Wednesday, February 21, 2007

Rabbit Kiosk

Sounds like a great band-name, huh? Well its actually verbatim from the latest campus-wide email we got this week. Check out this item tucked in amidst the usual announcements:

Rabbits at the DDC Kiosk Today
The DDC Kiosk will be selling rabbits for LE 20 per kilogram on the Main Campus in front of the Science Building starting Wednesday, February 21 through Thursday, February 22 from 10:00 am to 12:00 pm, and 2:00 to 4:00 pm while supplies last. For more information, contact DDC at ext. 6611 or the kiosk at ext. 5992.

So how incredibly awesome is that? If anybody wants me to buy rabbits - by the kilo, mind you - just let me know. It's a bargain!

Also: pictures of Cairo - check 'em out! A funny note, though - I took some photos of soldiers standing guard, and did so discreetly, since it's technically not allowed. Much to my surprise, when I got the pictures back, those shots had been removed from the film! By the developing studio!

A police state, indeed.

Other assorted happenings - tomorrow night some friends are planning to have a gallabiya surprise party. A gallabiya is the big, robe-like traditional Egyptian garment - so the idea is of course to all wear our newly-purchased gallabiyas, get sufficiently drunk and then take them off to reveal...a surprise.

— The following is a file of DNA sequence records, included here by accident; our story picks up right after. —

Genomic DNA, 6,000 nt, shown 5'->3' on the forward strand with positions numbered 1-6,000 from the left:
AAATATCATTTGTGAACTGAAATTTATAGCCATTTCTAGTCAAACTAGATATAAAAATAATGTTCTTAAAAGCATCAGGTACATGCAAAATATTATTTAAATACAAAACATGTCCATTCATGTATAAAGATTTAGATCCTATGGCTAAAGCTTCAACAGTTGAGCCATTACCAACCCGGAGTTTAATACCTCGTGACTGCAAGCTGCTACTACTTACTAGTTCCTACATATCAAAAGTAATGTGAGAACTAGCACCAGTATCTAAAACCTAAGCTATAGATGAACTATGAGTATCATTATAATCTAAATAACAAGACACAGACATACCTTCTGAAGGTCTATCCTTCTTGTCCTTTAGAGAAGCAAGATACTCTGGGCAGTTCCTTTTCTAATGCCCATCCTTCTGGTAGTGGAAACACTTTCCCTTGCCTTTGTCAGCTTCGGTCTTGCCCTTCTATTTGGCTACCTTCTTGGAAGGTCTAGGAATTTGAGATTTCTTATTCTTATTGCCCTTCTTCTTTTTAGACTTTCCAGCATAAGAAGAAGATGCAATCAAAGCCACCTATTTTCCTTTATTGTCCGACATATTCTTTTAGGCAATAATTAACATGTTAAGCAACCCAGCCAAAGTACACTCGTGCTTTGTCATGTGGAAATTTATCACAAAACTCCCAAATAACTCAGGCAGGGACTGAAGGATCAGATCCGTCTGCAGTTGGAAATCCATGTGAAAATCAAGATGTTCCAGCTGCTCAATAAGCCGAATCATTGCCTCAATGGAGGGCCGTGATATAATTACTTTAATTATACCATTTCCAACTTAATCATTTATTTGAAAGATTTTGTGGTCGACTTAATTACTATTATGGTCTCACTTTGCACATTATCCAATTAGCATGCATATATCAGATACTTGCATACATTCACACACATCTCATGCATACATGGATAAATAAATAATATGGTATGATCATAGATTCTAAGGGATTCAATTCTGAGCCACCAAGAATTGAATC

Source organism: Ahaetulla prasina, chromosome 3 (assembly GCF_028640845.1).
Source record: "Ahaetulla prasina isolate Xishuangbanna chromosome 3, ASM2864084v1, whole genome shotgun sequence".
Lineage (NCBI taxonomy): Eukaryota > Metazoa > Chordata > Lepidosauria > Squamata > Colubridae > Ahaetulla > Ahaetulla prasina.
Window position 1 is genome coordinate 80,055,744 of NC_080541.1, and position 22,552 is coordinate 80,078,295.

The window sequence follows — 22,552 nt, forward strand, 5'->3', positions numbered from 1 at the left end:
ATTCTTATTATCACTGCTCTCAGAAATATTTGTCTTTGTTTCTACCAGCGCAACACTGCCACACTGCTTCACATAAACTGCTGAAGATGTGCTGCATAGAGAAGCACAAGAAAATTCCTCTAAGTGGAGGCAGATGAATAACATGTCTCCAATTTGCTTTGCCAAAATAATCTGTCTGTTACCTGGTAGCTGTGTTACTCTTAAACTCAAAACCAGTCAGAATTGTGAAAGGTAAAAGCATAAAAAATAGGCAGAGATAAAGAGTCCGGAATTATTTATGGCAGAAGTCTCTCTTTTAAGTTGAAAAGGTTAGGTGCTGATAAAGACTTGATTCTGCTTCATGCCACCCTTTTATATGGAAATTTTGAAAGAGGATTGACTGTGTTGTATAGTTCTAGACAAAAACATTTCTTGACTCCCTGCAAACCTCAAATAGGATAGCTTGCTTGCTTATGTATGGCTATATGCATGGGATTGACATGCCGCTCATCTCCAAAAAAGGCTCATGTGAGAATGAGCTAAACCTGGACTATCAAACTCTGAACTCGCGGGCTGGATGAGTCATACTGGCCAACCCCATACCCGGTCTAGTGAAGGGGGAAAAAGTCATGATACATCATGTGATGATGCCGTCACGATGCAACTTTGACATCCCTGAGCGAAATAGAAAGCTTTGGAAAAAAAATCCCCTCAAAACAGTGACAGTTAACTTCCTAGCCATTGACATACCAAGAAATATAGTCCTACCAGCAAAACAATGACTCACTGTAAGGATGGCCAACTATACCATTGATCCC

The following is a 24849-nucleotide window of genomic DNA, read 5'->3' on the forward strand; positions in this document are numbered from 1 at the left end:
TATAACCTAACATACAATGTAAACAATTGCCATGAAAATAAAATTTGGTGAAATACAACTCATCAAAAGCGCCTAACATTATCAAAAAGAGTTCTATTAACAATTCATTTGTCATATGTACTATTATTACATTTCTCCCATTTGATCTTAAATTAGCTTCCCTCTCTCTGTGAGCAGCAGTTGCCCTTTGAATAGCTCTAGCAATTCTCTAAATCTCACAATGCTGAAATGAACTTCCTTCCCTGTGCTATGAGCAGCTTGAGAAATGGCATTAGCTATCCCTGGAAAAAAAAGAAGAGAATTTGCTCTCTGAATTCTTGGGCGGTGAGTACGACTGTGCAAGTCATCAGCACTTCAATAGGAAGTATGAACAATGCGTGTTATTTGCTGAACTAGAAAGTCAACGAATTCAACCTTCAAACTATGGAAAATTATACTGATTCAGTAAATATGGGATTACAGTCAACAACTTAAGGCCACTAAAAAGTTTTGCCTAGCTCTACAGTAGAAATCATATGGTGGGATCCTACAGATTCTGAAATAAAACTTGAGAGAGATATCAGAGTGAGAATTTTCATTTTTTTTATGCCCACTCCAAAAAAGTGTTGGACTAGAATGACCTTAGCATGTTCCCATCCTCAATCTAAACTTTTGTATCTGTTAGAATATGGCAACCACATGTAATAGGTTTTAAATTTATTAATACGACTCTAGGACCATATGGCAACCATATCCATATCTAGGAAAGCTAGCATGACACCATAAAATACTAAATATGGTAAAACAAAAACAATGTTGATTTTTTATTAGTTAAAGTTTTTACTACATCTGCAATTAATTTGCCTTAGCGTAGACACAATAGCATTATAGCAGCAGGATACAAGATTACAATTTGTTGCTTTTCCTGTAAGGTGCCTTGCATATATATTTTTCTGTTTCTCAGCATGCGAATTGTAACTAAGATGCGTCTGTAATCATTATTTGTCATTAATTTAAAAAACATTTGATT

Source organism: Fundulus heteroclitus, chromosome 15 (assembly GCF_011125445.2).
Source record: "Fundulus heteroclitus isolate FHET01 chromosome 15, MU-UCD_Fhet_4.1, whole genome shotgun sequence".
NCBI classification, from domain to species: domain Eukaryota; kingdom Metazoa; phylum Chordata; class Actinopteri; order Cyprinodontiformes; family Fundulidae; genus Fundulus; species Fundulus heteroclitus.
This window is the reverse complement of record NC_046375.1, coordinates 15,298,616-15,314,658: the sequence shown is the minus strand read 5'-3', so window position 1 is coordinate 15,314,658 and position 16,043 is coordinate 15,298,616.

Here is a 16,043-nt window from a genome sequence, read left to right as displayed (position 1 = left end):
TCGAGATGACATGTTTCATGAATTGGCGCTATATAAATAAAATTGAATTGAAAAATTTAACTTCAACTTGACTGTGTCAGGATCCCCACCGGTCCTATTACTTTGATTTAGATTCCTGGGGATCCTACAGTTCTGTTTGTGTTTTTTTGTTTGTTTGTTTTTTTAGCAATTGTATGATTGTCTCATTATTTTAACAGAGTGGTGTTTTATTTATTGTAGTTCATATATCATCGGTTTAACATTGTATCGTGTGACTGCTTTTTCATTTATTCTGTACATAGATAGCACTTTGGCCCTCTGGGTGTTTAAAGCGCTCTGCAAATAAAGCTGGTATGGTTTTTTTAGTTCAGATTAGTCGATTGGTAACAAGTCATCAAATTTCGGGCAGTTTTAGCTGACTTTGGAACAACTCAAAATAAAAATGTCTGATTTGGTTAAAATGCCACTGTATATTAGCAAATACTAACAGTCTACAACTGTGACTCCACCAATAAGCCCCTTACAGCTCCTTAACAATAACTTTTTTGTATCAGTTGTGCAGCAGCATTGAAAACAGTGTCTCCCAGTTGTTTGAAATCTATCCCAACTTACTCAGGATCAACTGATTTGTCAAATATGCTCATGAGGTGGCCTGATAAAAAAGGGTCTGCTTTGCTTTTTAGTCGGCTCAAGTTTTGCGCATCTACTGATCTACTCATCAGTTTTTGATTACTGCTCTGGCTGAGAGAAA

It should be interesting.

Also, I'm supposed to take a ride the next day, 6 hours round trip from the Pyramids of Giza to the much more ancient Pyramids of Saqqara. Hopefully the party won't interfere with that - a six hour horse-ride is hard enough without being hungover to boot.

There was also some interesting discussion on my literature class today about women in 20th-
century Egypt. The book we have been reading, The Open Door, is a feminist novel from the 1960s about a young woman struggling against the society and patriarchy she is growing up in as Egypt itself struggles against colonial rule in the 1946-56 period.

So why is this interesting? Well, those of you who know me have probably noticed my constant struggle with and arguments with a lot of feminist literature - the demonization of men always gets to me. But this book really lays out in a clear and nuanced fashion the challenges faced by women in patriarchal societies, and the role that both men and other women play in enforcing those roles.

What I'm trying to say is that I think, having read this book, I have a better understanding of why its so hard to be a woman in general and in particular for those in conservative or reactionary societies, be they in the Muslim world or immigrant communities.

Anyways, enough intellectual posturing. I'm going to go buy some rabbits.